Alerting clinicians to chemoprophylaxis guidelines improves adherence.

Blood clot avoidance is an under-met need for women taking chemotherapy for ovarian and other gynecologic cancers.

In 2019, the American Society of Clinical Oncology (ASCO) issued guidelines for venous thromboembolism (VTE) chemoprophylaxis that provided evidence for preventative measures for patients with cancer. In an effort to improve adherence, gynecologic oncologist Alaina J. Brown, M.D., and her team at Vanderbilt University Medical Center conducted a quality improvement initiative to alert providers regarding chemotherapy patients at high risk for VTE.

“Since this is a relatively new ASCO guideline, busy clinicians may not be used to calculating these scores along with all the other preparations they make for a patient’s chemotherapy,” Brown said. “We hoped to assist in notifying clinicians if a patient was a potential candidate to start VTE chemoprophylaxis with their chemotherapy.”

Brown and her team used risk-score assessments to identify patients who were of moderate to high risk for blood clots, and then set up provider alerts linked to the higher-risk patients. After this change, 50 percent more clinicians ordered prophylactic blood thinners for their patients.

More Options for Prevention

About 100,000 Americans die each year from VTE. About half of all blood-clotting events occur in the three months following surgery or a hospital stay, and approximately one in 10 hospital deaths are associated with pulmonary embolism.

While most patients today are up and walking soon after surgery, more can be done to lower the risk of VTE, according to the Agency for Healthcare Research and Quality, which cites an “implementation gap” in VTE prophylaxis between best practice and real-world practice. The agency also calls for “evidence-based protocols that standardize VTE risk assessment and prophylaxis.” These would include more routine measures, like pressure-cuffing and mobilizing patients, as well as ultrasound surveillance, to help guide medically complicated decisions on prophylactic blood thinners.

Gynecologic Cancers Examined

While most VTE development occurs in the hospital, outpatients who are undergoing chemotherapy for gynecologic cancers also need preventative efforts. A study of 112 patients with ovarian cancer who did not receive prophylactic therapy found that 11 percent developed a VTE during neoadjuvant chemotherapy, 6 percent post-operatively, and another 10 percent during adjuvant chemotherapy.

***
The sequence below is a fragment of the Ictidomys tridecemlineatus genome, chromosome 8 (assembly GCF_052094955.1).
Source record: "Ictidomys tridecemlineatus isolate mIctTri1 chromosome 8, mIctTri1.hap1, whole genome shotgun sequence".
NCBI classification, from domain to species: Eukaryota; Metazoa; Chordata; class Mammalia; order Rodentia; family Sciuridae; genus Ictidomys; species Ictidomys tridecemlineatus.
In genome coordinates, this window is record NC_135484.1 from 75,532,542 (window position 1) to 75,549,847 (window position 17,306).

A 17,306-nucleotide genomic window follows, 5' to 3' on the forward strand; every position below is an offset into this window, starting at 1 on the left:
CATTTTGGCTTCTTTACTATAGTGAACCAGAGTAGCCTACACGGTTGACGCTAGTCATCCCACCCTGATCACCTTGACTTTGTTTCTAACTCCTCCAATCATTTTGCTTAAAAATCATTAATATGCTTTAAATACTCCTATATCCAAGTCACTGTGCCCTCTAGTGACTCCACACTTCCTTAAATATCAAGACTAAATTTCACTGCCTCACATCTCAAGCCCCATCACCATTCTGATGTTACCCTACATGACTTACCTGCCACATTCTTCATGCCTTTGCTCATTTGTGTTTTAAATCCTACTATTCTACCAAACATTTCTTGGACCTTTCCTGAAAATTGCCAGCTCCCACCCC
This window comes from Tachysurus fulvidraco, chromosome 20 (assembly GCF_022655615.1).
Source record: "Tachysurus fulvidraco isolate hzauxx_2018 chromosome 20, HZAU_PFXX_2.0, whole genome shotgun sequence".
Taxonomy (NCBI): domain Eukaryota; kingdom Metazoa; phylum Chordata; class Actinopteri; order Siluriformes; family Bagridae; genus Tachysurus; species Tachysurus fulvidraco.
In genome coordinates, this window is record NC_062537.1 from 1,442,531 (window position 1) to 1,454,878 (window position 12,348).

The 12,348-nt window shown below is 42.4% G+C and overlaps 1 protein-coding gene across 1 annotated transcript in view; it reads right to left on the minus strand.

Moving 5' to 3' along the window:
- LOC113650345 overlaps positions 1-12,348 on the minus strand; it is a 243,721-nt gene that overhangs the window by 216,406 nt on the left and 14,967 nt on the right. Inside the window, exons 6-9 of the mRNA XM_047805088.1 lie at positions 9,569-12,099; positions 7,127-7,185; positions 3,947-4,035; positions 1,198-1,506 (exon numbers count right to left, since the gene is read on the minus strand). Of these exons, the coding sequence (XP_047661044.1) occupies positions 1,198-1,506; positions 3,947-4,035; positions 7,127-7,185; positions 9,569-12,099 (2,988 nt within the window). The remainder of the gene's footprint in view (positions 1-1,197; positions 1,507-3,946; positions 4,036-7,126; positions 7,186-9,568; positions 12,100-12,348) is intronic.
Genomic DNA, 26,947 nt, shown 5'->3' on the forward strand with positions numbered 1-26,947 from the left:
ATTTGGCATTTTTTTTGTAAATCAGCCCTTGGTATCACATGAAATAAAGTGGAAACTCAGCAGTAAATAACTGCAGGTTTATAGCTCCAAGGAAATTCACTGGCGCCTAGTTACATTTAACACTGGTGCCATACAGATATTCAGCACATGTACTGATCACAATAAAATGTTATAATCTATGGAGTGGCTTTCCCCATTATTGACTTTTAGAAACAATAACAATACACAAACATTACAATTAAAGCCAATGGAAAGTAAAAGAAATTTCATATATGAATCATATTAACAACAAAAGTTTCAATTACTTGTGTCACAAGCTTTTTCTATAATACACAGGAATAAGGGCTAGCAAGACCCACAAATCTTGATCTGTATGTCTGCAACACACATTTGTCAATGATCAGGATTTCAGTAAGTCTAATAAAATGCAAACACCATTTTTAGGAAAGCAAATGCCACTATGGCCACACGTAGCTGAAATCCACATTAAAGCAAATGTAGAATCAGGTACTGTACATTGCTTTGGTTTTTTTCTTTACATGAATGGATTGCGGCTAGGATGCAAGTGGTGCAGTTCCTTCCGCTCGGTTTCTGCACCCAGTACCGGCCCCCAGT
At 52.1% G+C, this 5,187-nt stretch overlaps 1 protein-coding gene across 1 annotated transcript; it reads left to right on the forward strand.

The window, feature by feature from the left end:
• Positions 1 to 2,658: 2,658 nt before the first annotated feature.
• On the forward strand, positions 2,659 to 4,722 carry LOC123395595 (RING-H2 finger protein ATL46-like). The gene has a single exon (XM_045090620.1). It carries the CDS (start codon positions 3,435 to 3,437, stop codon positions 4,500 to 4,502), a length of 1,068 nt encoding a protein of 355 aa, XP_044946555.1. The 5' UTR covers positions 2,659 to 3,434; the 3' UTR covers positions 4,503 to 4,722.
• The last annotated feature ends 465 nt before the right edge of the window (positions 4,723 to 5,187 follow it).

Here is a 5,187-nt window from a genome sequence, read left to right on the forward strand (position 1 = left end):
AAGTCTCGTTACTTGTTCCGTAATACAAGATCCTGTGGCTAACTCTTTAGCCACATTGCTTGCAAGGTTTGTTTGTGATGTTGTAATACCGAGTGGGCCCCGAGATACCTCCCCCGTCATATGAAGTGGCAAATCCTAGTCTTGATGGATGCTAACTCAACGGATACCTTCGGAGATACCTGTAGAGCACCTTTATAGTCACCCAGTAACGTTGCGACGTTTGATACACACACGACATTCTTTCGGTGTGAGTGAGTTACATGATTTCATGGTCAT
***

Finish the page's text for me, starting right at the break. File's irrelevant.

“We are hoping our work contributes to greater awareness of who is at risk and will ultimately improve and broaden VTE prevention.”

Brown says good risk-assessment tools are available, including the Khorana score for patients with solid tumors and lymphomas. Levels of risk between zero and six are assigned based on type of cancer, pre-chemotherapy platelet count, hemoglobin level or red blood cell growth factors, leukocyte count and BMI.

Getting a Heads-up

To first establish baseline risk, Brown and her team retrospectively reviewed the charts of 62 patients with gynecologic cancer and calculated the Khorana scores. Half of the Khorana scores were at or above level two, the ASCO threshold for considering blood thinners in the absence of contraindications.

None of the 62 patients had received VTE chemoprophylaxis, and seven (11 percent) developed VTE. All seven had Khorana scores of three or four. Although a score of two is the ASCO threshold for starting VTE chemoprophylaxis, this level confers no greater risk, while the VTE risk was 15 times higher in patients with a score of three or higher.

The team executed their quality improvement initiative by adding an alert that flagged patients’ Khorana scores for clinicians to view prior to ordering chemotherapy. They then examined a post-intervention cohort of 22 and found that 11 had received chemoprophylaxis, per the guidelines. None of the 11 patients developed VTE or experienced other adverse effects related to VTE chemoprophylaxis.

Opportunities and Landmines 

Brown and her team are currently evaluating other ways to decrease cancer patients’ risk of developing VTE.  

“We’re also working on a mechanism for calculating CAPRINI scores, a post-surgical assessment of VTE risk, for minimally invasive surgical patients to ensure that all patients are leaving the hospital on the proper VTE prophylactic medication, if indicated,” she said.

“The guidelines on this are evolving. We want to personalize VTE risk stratification so that our patients’ individual level of VTE risk may be considered in all our protocols.”

The debate over the best blood thinners for cancer patients is ongoing, with oral agents like apixaban gaining favor for patients at lower risk of major bleeding episodes.

“This is an area of medicine where balancing the risks and benefits of prophylactic medication may be tricky. We are hoping our work contributes to greater awareness of who is at risk and will ultimately improve and broaden VTE prevention,” Brown said.

About the Expert

Alaina J. Brown, M.D.

Alaina J. Brown, M.D., M.P.H., is an assistant professor of obstetrics and gynecology at Vanderbilt University Medical Center. She is a gynecologic oncologist who focuses on the surgical and medical treatment of gynecologic malignancies including ovarian, fallopian, primary peritoneal, endometrial, vulvar, vaginal, and cervical cancers. Her research interests include patient-provider communication, patient quality of life, and palliative care.